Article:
August 21, 1930, Wieringermeer. The reclamation was completed of land that used to be the Creil Woods in province Noord Holland in the west of the Netherlands. Land that had been lost to the sea eight centuries ago during the most destructive All Saints' Flood in AD 1170. The reclaimed land -or polder- now being named Wieringermeer instead of Creil Woods. The first villages being built were Sluis I (meaning 'water sluice 1' and later renamed as Slootdorp 'sluice village'), Middenmeer (meaning 'middle lake') and Wieringerwerf. Settlers came from all over the Netherlands. But, it was not for long that they would keep their feet dry.
Wieringerwerf means ‘werf of Wieringen’ and ‘werf’ means 'terp’ (artificial settlement mound) as is used mostly in northern Germany. A terp for just-in-case had been created too within the new polder. Therefore the village next to it was named accordingly. It’s a fancy four hectares big, square-shaped terp including a top-notch sweet water well. This terp was the latest addition to a terp-building tradition that started in this wider region around 600 BC. And the constructors of the just-in-case terp 2.0 had foresight indeed.
construction of the terp, 1927
On April 17, 1945 at 12:00 o’clock sharp a desperate and frustrated Nazi army out of anger blew up the dyke protecting the young Wieringermeer Polder. Most of the 7,000 inhabitants of Wieringermeer Polder fled with their bikes, horses, carriages, carts, cattle etc away from Wieringermeer Polder whilst the water was rising steadily to a level between 0,5 and 5 meters above the new land. When inhabitants of the polder reached the surrounding higher grounds and dykes, part of them were awaited by German soldiers. Some were taken prisoner and one leader of the resistance was shot on the spot.
But not all fled. Three families from the village Wieringerwerf, in total twenty-three people, went to the terp that day, including some children from the city of Amsterdam who had fled the Dutch capital a few months before during the so-called Hunger Winter or the Famine of 1944-1945. Walking up the terp and hoping the water wouldn't rise above the level of the terp. And it didn't. The engineers had done a proper job fiteen years back. On top of the terp everyone was protected from the rising water, and from the Nazi army and the chaotic final chords of the war.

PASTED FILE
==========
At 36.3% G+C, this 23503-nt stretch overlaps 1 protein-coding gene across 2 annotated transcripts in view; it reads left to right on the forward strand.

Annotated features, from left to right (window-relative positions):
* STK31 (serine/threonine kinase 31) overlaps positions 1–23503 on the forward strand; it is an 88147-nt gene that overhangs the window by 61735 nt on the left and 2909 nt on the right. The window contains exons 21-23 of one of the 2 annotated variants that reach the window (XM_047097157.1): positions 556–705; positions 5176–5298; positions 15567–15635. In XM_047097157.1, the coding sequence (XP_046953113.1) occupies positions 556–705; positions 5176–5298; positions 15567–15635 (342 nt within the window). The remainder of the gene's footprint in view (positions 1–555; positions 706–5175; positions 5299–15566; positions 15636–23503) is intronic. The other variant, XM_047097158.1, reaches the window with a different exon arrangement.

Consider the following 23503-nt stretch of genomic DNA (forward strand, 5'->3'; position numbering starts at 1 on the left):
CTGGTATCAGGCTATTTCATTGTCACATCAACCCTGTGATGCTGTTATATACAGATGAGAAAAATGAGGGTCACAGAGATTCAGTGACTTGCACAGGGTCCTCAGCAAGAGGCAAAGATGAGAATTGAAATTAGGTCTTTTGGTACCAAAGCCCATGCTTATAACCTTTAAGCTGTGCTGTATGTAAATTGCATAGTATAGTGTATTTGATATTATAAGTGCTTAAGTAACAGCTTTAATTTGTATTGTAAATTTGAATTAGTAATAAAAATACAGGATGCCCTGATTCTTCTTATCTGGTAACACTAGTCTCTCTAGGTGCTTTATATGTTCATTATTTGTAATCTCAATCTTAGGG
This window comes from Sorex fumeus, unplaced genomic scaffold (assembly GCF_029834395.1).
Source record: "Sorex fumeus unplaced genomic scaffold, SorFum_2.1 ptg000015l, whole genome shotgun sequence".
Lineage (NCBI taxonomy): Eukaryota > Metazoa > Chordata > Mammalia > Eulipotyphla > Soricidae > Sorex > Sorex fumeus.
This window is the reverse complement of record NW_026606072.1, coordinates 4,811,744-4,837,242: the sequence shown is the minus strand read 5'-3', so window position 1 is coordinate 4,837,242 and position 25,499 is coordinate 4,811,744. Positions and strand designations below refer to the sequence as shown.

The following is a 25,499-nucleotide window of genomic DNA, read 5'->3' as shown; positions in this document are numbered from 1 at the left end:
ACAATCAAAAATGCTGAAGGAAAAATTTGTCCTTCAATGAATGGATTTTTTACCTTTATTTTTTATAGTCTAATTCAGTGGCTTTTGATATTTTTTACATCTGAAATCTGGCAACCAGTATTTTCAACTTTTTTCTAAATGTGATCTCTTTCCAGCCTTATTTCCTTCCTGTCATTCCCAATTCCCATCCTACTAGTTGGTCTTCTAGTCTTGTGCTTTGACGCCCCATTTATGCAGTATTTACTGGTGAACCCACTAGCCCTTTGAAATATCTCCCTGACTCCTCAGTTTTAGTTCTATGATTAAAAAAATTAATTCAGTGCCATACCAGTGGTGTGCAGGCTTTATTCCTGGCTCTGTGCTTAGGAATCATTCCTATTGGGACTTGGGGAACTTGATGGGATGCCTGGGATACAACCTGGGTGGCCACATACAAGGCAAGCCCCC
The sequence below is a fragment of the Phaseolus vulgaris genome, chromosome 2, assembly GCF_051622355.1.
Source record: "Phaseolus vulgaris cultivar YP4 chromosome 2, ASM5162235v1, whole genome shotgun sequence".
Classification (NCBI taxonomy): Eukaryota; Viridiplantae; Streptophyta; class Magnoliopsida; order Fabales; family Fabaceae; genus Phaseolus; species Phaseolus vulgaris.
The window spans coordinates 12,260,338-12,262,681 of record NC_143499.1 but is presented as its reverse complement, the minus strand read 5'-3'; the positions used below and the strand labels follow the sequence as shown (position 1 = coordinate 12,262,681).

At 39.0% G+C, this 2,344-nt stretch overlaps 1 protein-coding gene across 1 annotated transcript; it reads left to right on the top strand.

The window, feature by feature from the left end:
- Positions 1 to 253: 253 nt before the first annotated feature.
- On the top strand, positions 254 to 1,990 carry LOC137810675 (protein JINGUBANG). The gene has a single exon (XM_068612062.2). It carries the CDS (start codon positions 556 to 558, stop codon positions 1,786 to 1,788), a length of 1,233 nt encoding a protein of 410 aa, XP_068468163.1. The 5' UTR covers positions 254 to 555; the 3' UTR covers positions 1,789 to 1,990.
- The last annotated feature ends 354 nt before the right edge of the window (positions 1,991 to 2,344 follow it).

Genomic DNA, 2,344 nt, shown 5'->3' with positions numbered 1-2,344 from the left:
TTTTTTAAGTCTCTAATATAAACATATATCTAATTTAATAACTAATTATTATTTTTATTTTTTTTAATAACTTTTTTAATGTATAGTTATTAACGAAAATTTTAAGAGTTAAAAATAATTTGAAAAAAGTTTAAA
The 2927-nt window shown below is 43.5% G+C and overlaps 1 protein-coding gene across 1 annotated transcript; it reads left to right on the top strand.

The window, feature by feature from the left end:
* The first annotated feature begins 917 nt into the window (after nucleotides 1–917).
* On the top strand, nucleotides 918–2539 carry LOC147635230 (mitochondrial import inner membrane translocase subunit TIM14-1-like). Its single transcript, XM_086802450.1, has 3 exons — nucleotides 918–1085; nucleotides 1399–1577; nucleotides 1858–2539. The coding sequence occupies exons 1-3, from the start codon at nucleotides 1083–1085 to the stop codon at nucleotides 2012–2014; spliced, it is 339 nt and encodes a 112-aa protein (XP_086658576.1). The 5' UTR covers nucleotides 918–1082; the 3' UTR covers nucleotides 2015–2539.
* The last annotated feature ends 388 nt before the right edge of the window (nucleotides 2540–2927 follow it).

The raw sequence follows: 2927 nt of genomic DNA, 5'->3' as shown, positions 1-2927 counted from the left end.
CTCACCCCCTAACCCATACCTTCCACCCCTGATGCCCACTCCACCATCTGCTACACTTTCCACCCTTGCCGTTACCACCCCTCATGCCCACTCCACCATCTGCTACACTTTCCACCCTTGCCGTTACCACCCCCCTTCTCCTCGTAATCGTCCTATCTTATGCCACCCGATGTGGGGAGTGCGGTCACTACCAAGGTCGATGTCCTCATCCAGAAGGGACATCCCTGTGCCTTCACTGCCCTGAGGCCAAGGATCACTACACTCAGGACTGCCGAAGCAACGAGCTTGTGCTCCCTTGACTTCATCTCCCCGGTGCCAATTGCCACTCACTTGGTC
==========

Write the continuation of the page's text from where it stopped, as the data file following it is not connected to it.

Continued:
terp dwellers (April 17- May 7, 1945)
Not only people, also animals reached the terp for safety. There were six cows, a few pigs, a goat, a sheep and some rabbits. But also a cat and a dog. The owners of the sheep and the goat were unknown. And several clever or lucky hares stayed at the terp as well, though without permission. The cows provided the people with milk. Some people lived in a tent. Others on boats docked at the terp's slopes. No mole rats have been sighted so these might have had a hard time surviving the inundation.
some of the animals at the terp (April 17-May 7, 1945)
Only three days after they had occupied the terp the first of three storms hit the area. In a way they were welcome since it provided the terp dwellers with wood to build a shelter. Who knows, wood washed ashore that was collected by terp dwellers, is as it was two-thousands years back when wood was scarce too at the salt marshes of the terp region too. After two more storms it was enough and the people left this safe haven on May 7, 1945 towards the dry ground of a country that had been liberated in the meantime. On December 11, 1945 the Wieringermeer Polder was made dry again and life could resume its pace. Today the polder has around 13,000 inhabitants.
For the folks living on the Halligs (or Halligen in German language) of Nordfriesland (North Frisia) in Germany the unique sight of people living on a terp surrounded by water is still the normal. For the Dutch it wasn’t anymore. But it proved, once again, that after 2,600 years of terp history, terps are still a current and very solid solution in water management.
Where the dyke of the Wieringermeer Polder was blown up by the Nazi's, on the east side of the Polder, is a scar. A beautiful one, though. At this spot the dyke makes a bend towards the sea and turns back. Behind it are two so-called wielen 'wheels'. These are little lakes created by the incoming, swirling water when the dyke broke. The area around is forested in contrast to much of the rest of the Polder, and within this small forest you have nature-camping Het Bos Roept. So, worth making a small detour and stay the night there while hiking stage 3 of the Frisia Coast Trail.
Note 1: If you became just as excited about terps as we are and can't wait to construct your own dwelling mound, find here the first and only manual How to make a terp in 12 steps.
Note 2: During stage 3 of the Frisia Coast Trail you will pass the young terp of Wieringerwerf. The well has been replaced by a swimming pool, though.
Note 3: If you understand Dutch language, there is also a very informative documentary of the Wieringermeer catastrophe of 1945, click here.
Regionaal Archief Alkmaar (website)
Rooijendijk, C., Waterwolven. Een geschiedenis van stormvloeden, dijkenbouwers en droogmakers (2009)
Zijper Museum (website)